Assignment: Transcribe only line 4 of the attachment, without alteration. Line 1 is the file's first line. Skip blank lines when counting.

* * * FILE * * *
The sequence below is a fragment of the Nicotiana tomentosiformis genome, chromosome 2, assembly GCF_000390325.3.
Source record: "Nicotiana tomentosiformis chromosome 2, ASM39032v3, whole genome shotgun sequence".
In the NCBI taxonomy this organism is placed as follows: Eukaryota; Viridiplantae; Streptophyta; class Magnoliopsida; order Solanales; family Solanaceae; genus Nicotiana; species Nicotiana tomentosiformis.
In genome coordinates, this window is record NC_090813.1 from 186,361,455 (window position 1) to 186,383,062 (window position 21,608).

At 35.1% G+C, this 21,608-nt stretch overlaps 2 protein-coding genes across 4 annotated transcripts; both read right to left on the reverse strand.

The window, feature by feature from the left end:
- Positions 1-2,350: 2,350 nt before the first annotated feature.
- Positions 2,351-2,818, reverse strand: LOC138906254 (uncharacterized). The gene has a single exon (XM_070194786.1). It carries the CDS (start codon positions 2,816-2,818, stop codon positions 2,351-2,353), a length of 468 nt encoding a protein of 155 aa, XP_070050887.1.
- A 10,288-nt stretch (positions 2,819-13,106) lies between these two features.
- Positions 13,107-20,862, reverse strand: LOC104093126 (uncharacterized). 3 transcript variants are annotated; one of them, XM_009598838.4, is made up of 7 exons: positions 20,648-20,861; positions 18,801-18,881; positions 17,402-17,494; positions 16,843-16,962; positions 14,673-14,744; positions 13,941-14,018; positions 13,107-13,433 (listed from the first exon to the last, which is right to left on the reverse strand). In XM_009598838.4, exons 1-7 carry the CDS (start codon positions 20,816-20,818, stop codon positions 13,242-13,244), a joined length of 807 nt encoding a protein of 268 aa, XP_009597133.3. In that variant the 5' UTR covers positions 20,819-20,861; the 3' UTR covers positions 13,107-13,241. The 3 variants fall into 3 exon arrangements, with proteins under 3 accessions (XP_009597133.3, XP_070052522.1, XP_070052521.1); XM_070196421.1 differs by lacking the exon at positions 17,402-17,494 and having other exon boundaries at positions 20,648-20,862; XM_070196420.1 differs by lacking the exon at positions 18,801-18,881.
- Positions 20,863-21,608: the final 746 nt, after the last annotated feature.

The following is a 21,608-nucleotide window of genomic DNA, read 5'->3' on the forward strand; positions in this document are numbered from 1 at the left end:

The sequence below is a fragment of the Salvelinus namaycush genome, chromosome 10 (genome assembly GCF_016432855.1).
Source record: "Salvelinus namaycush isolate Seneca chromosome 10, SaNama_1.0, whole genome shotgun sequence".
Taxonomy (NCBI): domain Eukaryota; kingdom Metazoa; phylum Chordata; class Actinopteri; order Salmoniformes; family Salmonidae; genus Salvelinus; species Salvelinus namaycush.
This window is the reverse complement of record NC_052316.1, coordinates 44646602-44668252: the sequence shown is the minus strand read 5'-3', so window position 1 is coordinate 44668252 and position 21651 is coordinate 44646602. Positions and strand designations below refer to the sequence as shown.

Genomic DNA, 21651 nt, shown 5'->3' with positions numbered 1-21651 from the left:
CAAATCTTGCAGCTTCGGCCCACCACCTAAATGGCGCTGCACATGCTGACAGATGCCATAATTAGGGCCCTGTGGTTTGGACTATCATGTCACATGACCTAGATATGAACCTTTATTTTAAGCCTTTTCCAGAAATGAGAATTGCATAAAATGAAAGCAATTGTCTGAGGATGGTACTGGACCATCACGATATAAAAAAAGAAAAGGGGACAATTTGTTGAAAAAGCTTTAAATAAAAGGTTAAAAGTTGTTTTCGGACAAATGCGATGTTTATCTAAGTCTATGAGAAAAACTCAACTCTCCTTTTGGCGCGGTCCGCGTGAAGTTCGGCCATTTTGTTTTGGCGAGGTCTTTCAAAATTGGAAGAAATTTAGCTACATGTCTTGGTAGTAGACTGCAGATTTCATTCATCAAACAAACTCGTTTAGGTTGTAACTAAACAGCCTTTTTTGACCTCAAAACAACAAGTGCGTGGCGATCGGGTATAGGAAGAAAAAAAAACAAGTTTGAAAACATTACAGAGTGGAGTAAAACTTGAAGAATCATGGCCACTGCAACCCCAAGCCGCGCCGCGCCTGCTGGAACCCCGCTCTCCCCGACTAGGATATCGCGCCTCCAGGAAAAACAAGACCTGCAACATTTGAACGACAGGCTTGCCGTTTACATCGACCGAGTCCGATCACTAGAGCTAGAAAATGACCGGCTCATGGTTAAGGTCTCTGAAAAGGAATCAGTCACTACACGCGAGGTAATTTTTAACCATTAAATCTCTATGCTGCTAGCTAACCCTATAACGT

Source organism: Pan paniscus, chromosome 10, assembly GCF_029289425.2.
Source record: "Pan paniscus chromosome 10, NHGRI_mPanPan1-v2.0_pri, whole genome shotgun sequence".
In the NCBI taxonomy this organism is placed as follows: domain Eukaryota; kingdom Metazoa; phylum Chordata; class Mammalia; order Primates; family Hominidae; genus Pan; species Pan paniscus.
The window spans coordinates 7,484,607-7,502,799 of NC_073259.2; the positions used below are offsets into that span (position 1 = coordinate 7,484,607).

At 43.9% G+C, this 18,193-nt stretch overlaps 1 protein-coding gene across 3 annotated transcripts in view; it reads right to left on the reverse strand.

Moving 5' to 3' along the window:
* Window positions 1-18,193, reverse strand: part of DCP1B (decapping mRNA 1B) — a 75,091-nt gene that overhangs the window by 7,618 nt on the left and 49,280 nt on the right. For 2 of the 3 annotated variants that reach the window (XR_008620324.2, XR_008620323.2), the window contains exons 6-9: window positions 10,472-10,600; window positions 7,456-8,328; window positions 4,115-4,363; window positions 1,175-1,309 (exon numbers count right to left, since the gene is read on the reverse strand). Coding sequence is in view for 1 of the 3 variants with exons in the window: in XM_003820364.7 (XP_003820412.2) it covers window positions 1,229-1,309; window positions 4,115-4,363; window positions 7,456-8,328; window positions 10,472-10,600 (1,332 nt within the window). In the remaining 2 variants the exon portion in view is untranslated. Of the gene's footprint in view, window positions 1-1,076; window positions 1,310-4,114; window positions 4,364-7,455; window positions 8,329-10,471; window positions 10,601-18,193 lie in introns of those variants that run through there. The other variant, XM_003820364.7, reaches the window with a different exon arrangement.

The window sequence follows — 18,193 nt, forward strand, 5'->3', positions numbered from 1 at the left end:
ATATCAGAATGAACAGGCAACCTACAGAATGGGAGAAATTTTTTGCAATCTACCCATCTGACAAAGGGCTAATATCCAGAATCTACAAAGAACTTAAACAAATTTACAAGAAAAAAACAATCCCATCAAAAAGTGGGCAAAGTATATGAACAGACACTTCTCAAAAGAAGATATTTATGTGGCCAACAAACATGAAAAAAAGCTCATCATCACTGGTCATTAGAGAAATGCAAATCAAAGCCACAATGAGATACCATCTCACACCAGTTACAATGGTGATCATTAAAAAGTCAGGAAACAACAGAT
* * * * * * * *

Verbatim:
In genome coordinates, this window is record NC_090813.1 from 186,361,455 (window position 1) to 186,383,062 (window position 21,608).